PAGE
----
Germany fires up reliance on coal to counter Russian gas supply cut
Germany announces latest steps to boost gas storage levels and find energy alternatives after Moscow cut deliveries
Frankfurt — Germany on Sunday announced its latest steps to boost gas storage levels to prepare for the next winter season, when it fears Russia, which has cut deliveries in recent days, could reduce or even completely halt supplies.
Following Russia’s invasion of Ukraine, Germany, which relies on Moscow for most of its gas, is seeking to fill its gas storage facilities and to phase out Russian energy imports.
Germany’s economy ministry said the new measures would include increased reliance on coal-fired power plants as well as an auction system starting in the coming weeks to incentivise industry to consume less.
It also includes €15bnin credit lines for Germany’s gas market operator, via state lender KfW, to fill gas storage facilities faster, a government source said, asking not to be named.
Economy minister Robert Habeck said that depending on the situation, the ministry, which is in charge of security of energy supply in Europe’s top economy, will take further measures.
Two people familiar with the matter, speaking on condition of anonymity, said that could include launching the second phase under Germany’s gas emergency plan.
Russia reduced gas to Germany after German Chancellor Olaf Scholz visited Ukraine with French leader Emmanuel Macron and Italy’s Mario Draghi in a show of solidarity last week.
The second phase, which kicks in when there is a high risk of long-term supply shortages of gas, would enable utilities to pass on high gas prices to customers and thereby help lower demand.
Germany’s chemicals industry association VCI, which represents the sector most exposed to the gas delivery cuts, said reduced supplies had not yet caused acute problems.
The measures announced on Sunday follow a package unveiled earlier in 2022 to provide Germany’s energy companies and economy with support payments to manage the Ukraine crisis, which has led to soaring power costs.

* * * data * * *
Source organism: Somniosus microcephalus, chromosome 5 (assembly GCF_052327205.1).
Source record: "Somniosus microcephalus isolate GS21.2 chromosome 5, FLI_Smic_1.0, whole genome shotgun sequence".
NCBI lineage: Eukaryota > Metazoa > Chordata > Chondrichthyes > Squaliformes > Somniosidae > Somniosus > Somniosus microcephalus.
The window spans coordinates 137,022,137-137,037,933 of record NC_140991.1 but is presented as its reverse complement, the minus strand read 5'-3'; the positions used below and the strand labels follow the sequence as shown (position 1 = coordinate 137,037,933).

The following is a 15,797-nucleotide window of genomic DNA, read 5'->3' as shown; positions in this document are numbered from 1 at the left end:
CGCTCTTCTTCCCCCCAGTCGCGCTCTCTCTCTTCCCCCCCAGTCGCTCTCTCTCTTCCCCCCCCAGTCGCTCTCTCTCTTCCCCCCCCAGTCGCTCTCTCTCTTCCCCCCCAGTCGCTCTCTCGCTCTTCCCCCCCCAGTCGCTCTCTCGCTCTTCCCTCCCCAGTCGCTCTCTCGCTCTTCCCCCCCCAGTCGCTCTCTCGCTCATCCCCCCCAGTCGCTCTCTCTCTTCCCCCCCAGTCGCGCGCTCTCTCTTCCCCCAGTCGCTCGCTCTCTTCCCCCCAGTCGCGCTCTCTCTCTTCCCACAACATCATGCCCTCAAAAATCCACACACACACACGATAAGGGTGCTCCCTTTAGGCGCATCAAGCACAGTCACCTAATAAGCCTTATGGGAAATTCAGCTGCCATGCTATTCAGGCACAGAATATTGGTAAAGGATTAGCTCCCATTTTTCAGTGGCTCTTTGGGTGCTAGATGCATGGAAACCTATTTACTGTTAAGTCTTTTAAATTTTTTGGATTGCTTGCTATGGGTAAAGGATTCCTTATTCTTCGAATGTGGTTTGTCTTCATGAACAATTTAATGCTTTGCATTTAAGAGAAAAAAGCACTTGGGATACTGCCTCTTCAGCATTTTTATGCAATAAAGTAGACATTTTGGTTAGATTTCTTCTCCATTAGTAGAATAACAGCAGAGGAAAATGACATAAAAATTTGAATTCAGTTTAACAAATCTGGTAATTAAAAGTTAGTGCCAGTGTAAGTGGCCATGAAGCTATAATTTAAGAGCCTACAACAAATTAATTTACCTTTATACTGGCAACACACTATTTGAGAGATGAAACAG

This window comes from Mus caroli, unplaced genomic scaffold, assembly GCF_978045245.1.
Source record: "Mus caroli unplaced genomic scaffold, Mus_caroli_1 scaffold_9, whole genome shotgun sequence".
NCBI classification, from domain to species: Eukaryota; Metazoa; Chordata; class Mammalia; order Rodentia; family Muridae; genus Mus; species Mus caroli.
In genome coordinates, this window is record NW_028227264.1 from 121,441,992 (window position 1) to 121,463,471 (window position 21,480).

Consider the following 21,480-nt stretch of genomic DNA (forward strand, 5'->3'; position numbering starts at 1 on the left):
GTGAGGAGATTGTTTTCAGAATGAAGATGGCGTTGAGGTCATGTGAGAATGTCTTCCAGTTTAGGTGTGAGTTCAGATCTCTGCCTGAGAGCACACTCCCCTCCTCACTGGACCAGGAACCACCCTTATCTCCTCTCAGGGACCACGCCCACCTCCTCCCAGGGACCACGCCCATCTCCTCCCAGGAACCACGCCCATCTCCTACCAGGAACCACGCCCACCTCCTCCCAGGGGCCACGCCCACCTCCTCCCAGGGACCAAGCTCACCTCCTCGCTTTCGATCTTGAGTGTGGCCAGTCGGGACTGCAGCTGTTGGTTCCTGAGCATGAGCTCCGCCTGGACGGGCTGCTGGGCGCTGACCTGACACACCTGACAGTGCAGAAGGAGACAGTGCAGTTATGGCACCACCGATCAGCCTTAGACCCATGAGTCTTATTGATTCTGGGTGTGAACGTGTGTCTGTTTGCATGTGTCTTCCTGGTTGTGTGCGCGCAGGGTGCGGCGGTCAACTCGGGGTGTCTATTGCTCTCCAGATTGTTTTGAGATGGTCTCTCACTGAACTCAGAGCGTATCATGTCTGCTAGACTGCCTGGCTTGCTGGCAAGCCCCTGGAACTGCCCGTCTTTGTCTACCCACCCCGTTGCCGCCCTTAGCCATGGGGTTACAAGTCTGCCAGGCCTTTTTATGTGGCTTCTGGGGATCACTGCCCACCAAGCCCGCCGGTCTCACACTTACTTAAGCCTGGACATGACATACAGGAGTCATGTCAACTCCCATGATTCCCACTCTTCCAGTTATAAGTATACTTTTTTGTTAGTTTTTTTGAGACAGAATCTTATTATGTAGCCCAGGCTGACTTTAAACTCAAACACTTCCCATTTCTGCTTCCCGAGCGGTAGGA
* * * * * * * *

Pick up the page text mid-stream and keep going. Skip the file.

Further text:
“The tense situation and the high prices are a direct consequence of (Russian President Vladimir) Putin’s war of aggression on Ukraine,” Habeck said in a statement.
“What’s more, it is obviously Putin's strategy to make us insecure, to drive up prices, and to divide us. We will not let that happen. We will fight back decisively, precisely and thoughtfully.”
The economy ministry said bringing back coal-fired power plants into the mix could add up to 10 gigawatts of capacity in case of a critical gas supply situation, adding a corresponding law would go to the upper house of parliament on July 8.
“That is painful, but it is a sheer necessity in this situation to reduce gas consumption,” said Habeck, a member of the Green party that has pushed for a faster exit from carbon-intensive coal.
“But if we don’t do it, then we run the risk that the storage facilities will not be full enough at the end of the year towards the winter season. And then we are blackmailable on a political level.”
Germany targets storage levels of 80% by October and 90% by November.
Data from Gas Infrastructure Europe shows German gas storage levels at 57.03% as of June 17, up from 29.69% on February 24, the day Russia invaded Ukraine.
Would you like to comment on this article or view other readers' comments?
Register (it’s quick and free) or sign in now.
Please read our Comment Policy before commenting.